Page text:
Yeong-Hye wakes from a violent, vivid nightmare, and suddenly renounces her desire to consume meat.
In a society that condemns subversion and fights for control over female bodies, her act is one of defiance, one that threatens the very core of her marriage, her family, and society at large. Her husband, appalled and ashamed at his wife’s decision, grows in his resentment and disgust, becoming increasingly callous towards her. Nobody understands this radical departure from the norm – and the explanation Yeong-Hye provides – her dream – just adds to their concern over her mental well being.
Things reach a crescendo at a family dinner, where Yeong-Hye’s father violently pushes a lump of meat into her mouth. When he fails to succeed in this reclamation of power, he strikes her across the face. In response, Yeong-Hye slashes open her wrists with a knife.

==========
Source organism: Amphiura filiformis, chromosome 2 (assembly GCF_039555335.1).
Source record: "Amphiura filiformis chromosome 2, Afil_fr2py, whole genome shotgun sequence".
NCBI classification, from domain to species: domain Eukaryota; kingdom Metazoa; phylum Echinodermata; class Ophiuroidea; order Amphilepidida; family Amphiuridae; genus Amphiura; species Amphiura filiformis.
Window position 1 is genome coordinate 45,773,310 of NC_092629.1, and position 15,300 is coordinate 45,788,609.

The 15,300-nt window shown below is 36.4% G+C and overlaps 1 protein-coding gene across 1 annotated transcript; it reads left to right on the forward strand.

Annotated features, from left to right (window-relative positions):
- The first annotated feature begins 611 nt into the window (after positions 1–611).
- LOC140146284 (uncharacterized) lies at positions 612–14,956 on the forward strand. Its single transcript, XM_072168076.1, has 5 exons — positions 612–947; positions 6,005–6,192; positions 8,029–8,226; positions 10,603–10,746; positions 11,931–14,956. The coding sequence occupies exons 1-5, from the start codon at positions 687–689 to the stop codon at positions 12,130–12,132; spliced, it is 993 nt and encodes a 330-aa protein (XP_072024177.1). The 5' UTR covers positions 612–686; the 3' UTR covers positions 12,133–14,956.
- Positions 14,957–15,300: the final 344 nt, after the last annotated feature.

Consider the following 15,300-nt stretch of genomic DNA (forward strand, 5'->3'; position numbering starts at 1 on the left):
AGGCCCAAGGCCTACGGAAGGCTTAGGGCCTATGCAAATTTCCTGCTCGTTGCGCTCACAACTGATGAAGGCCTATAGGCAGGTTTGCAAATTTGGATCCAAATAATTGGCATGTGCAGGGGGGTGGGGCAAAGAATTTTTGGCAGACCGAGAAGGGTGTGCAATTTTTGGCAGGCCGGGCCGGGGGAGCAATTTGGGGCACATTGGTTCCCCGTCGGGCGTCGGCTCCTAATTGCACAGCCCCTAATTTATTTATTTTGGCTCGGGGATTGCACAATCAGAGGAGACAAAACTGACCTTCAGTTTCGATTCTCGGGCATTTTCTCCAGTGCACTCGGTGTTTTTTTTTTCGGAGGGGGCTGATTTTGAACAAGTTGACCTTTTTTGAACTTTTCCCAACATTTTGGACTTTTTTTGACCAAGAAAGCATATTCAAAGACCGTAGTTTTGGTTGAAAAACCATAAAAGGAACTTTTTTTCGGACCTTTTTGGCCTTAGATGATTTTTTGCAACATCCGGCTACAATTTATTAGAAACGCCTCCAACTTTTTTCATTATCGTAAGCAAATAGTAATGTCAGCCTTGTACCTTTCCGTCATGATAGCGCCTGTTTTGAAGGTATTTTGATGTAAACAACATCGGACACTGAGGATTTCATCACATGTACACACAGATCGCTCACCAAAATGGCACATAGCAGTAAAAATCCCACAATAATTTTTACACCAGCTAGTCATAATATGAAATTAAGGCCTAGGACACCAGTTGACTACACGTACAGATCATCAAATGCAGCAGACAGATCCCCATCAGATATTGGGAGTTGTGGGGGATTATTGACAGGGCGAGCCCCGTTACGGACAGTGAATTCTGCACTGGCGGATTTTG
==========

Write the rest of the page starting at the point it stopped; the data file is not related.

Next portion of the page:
What follows is a steady, nightmarish spiral into an existence even more absurd and alienating than before.
“The sunlight that came splintering through the wide window, dissolving into grains of sand, and the beauty of that body that, though this was not visible to the eye, was also ceaselessly splintering …”
This short, powerful novel sweeps you up in its frightening tale, mesmerisingly rendered in sparing and lyrical prose, where horror and violence is precise and vivid.
As a vegetarian myself, it is hard to imagine living in a society where a personal choice about what to eat could be such a deep transgression, one that could lead to total social ostracisation. With food an integral part of so many cultures, a refusal to participate in such commonplace social rituals becomes, in the world of the book, a rejection of some of the fundamental norms of Korean society.
The way that Yeong-Hye’s physicality is portrayed is also piercing and deeply uncomfortable – subject to an endless objectified gaze, her body becomes the battlefield at the centre of the conflict.
A harrowing and disturbing book, one that is nonetheless fascinating and written (and translated) beautifully.